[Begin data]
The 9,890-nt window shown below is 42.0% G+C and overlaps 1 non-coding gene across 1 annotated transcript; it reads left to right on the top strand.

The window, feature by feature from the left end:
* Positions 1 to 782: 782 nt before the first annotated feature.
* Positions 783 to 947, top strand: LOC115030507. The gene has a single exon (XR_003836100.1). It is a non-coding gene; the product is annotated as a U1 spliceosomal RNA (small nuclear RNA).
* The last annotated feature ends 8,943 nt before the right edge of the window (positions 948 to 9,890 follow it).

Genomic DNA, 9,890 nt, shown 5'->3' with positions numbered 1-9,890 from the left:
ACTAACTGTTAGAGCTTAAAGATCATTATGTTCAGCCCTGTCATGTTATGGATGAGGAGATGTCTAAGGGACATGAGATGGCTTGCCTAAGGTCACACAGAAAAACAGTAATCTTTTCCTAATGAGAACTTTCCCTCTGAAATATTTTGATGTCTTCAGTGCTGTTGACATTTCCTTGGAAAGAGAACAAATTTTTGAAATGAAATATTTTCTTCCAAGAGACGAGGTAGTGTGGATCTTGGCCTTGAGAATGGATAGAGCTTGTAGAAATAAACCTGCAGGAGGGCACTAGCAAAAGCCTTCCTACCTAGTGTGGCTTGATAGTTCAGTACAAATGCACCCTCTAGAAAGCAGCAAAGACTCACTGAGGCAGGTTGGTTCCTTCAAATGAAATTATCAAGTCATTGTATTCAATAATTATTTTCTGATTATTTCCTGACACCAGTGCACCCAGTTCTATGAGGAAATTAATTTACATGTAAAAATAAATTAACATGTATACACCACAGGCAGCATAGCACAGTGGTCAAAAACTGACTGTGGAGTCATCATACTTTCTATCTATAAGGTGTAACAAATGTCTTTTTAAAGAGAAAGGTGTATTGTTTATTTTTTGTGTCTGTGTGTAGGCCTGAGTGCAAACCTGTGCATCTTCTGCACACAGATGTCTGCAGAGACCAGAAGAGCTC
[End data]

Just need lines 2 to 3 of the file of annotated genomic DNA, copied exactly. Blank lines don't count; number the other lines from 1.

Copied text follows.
The window, feature by feature from the left end:
* Positions 1 to 782: 782 nt before the first annotated feature.